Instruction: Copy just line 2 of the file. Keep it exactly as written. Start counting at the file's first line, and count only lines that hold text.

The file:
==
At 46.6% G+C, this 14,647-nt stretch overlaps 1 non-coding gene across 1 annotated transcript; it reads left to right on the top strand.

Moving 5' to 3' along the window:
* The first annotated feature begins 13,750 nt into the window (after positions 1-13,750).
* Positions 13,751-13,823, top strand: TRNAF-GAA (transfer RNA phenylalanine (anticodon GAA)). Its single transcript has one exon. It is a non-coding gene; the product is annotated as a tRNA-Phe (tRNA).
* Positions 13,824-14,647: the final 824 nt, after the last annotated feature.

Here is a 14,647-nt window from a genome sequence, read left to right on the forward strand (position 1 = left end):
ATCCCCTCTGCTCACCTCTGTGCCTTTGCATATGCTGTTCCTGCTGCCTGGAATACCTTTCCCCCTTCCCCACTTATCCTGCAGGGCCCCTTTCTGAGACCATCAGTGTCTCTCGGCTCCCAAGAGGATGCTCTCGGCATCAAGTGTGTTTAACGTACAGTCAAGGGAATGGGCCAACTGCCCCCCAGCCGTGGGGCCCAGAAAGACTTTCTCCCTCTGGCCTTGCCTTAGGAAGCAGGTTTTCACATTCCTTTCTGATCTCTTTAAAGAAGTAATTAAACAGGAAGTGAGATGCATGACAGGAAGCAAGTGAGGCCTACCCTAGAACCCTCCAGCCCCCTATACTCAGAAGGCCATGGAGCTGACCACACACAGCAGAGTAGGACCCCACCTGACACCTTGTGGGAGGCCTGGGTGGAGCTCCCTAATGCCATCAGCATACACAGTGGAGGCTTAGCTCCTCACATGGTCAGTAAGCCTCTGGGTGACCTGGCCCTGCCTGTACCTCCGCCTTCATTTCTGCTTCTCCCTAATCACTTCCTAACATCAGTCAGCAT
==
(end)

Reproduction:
Moving 5' to 3' along the window: